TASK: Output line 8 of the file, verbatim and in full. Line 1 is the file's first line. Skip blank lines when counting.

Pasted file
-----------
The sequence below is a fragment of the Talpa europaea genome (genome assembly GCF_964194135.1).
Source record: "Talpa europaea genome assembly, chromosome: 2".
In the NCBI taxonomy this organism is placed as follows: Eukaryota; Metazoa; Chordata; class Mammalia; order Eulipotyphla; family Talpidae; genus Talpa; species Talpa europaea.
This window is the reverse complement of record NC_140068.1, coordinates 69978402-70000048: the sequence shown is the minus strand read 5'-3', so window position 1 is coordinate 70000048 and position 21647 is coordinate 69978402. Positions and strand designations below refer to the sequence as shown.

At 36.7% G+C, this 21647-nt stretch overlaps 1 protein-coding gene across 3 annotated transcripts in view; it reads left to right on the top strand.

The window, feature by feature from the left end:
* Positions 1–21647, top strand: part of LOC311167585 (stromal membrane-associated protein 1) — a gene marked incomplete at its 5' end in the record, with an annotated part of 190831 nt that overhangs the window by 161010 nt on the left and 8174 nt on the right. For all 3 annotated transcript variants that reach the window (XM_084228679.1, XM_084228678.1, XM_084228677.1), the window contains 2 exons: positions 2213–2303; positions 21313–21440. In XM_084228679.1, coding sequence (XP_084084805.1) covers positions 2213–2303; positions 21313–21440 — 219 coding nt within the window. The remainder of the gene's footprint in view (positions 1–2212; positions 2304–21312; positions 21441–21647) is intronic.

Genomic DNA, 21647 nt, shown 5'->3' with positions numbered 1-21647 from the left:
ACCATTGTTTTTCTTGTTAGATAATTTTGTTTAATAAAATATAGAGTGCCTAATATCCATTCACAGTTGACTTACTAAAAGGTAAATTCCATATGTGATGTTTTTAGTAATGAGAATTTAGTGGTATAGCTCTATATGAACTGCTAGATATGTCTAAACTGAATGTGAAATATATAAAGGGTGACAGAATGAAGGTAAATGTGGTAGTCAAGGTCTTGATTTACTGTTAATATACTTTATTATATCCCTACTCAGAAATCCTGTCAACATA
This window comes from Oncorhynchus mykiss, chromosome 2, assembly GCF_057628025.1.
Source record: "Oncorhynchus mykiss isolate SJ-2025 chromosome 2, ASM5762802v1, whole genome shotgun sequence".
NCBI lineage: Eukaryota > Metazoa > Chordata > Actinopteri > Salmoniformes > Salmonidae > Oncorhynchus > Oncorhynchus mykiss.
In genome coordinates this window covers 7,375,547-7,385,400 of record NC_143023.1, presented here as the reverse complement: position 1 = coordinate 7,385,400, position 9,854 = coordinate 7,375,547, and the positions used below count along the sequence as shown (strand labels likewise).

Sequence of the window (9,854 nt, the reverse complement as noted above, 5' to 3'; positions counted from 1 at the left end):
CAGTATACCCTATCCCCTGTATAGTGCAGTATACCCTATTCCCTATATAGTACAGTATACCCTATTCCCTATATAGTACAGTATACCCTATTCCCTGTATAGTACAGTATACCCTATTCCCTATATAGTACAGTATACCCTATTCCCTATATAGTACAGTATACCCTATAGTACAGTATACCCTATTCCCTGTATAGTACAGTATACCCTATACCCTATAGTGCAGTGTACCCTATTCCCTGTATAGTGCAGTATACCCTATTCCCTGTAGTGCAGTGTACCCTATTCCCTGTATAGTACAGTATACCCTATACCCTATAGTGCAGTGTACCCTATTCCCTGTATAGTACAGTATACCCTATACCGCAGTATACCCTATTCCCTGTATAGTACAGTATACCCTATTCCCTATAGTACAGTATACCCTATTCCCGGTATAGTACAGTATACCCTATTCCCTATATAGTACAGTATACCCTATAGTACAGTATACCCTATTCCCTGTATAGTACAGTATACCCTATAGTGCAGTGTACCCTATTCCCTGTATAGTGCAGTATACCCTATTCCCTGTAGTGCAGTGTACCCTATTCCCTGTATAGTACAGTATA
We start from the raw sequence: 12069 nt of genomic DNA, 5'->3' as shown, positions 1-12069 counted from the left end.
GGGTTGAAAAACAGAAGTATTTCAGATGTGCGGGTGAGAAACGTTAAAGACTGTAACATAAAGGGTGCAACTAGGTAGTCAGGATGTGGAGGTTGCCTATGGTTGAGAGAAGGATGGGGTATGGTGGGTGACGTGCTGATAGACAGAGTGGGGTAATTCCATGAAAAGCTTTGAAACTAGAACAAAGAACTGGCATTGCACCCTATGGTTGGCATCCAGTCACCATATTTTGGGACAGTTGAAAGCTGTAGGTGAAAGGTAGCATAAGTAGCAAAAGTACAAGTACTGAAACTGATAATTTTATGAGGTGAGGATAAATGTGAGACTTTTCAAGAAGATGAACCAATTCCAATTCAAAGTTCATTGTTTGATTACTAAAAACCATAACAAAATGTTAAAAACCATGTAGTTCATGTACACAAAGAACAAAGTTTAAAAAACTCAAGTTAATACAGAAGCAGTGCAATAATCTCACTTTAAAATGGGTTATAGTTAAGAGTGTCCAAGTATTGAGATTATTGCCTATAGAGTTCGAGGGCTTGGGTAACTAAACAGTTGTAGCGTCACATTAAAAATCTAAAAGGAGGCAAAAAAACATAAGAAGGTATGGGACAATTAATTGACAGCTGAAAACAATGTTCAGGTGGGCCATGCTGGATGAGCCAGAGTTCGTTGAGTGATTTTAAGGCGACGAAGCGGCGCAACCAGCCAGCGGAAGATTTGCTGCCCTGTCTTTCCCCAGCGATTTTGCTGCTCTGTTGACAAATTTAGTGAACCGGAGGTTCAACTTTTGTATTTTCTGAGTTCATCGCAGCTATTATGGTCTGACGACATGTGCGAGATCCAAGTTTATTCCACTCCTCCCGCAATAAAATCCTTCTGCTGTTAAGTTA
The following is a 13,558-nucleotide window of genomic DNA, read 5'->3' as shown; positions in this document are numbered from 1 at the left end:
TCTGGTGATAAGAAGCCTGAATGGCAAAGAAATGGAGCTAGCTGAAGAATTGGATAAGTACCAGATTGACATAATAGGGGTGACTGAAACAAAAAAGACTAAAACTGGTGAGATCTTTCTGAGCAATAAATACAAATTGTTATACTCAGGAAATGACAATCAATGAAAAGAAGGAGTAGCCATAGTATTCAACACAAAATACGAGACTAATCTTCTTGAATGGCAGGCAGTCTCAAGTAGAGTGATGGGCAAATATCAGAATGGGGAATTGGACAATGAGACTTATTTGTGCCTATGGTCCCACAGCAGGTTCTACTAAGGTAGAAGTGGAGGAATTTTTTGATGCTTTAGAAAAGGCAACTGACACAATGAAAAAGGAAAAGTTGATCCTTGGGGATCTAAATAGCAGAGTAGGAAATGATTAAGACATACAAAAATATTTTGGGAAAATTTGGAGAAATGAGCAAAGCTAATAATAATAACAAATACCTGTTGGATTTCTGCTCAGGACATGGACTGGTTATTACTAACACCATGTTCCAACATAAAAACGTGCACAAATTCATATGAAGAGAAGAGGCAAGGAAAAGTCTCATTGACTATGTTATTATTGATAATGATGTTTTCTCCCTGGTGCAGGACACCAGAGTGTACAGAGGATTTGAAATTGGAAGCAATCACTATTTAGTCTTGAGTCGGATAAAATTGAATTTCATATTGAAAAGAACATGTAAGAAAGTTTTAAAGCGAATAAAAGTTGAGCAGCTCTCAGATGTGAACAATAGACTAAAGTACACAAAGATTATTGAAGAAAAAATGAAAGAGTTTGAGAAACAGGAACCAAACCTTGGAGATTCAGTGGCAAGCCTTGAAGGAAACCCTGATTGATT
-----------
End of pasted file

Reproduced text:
Genomic DNA, 21647 nt, shown 5'->3' with positions numbered 1-21647 from the left: